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What Is Active Directory Application Mode?

Updated: March 28, 2003

Applies To: Windows Server 2003, Windows Server 2003 R2, Windows Server 2003 with SP1, Windows Server 2003 with SP2

In this section

Active Directory Application Mode (ADAM) is a new mode of Active Directory that is designed specifically for directory-enabled applications. ADAM is a Lightweight Directory Access Protocol (LDAP) directory service that runs as a user service, rather than as a system service. You can run ADAM on servers and domain controllers running operating systems in the Windows Server 2003 family (except for Windows Server 2003, Web Edition) and also on client computers running Windows XP Professional.

ADAM contains many Active Directory components and features, but ADAM differs from Active Directory in several key ways, as described in “ADAM Compared to Active Directory” later in this section. Some of the scenarios for which ADAM is designed are described in “ADAM Scenarios” later in this section.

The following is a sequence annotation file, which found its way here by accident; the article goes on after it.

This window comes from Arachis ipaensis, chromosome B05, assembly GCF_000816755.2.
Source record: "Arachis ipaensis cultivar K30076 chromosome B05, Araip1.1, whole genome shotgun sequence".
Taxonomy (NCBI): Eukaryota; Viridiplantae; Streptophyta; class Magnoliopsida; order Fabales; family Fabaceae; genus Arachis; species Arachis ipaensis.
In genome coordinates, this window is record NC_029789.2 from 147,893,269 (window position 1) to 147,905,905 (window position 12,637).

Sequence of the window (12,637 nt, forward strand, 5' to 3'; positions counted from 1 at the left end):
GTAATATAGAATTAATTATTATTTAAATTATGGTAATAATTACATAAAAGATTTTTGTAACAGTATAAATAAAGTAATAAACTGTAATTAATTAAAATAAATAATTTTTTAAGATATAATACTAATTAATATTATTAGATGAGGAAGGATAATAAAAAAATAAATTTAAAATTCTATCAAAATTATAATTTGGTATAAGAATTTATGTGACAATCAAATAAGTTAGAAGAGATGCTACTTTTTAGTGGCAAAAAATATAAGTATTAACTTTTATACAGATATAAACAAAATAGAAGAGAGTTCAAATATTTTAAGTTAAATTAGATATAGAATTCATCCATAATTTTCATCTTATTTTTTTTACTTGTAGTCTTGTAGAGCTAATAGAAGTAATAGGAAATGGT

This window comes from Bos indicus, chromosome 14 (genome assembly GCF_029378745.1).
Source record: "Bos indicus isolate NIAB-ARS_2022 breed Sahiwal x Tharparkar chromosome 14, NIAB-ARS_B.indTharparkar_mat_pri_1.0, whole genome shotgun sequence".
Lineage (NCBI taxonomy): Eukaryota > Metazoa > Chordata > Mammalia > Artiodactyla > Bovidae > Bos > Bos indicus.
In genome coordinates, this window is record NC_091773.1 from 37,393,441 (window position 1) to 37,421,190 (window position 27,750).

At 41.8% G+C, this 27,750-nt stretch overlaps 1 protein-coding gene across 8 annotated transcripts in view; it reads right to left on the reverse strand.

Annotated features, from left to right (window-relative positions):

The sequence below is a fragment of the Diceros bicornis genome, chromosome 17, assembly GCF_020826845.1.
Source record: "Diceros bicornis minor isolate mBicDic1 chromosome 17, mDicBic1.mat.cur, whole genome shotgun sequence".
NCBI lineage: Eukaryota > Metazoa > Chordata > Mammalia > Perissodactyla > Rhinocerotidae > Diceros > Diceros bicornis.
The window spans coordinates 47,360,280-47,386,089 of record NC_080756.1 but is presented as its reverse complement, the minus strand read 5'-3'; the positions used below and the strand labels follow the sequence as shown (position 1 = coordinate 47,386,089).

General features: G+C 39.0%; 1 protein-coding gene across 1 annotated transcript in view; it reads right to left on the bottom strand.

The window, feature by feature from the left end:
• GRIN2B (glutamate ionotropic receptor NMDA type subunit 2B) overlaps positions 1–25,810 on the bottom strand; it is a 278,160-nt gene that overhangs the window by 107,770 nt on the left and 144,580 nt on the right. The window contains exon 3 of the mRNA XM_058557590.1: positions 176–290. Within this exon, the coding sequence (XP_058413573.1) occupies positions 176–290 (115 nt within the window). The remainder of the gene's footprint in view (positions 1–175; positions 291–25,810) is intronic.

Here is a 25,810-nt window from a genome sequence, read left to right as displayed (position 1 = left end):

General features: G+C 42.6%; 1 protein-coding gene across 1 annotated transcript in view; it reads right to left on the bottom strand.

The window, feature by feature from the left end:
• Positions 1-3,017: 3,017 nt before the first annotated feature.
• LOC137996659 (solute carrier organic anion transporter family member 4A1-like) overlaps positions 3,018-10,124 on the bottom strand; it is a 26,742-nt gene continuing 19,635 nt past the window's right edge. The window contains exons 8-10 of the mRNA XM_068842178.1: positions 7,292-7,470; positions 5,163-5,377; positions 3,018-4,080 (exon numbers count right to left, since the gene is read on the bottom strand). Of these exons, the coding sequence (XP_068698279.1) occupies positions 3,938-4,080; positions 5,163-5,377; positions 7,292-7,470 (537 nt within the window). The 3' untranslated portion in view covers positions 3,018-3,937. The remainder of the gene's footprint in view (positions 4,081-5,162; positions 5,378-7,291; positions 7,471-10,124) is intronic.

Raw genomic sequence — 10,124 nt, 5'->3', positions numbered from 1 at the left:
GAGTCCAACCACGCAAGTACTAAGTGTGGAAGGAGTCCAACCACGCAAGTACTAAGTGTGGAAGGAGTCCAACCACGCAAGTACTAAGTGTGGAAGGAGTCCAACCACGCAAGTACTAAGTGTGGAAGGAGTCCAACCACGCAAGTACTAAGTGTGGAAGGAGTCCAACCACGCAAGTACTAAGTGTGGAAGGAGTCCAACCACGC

The Business Need

ADAM is a directory service that is designed to meet the needs of organizations that cannot rely solely on Active Directory for providing directory services for directory-enabled applications. While Active Directory offers many benefits for managing network infrastructure, organizations often need a more flexible directory service to support directory-enabled applications.

For example, most directory-enabled applications require the directory service to be extended with application-specific schema extensions. Such schema extensions are supported in Active Directory. However, because Active Directory is mission critical for overall network operations, many administrators consider Active Directory to be “off limits” with respect to application-specific schema changes. In addition, many LDAP directory usage scenarios, including development, portal, and legacy application scenarios, are hindered by the forest and domain requirements of Active Directory.

The ADAM Solution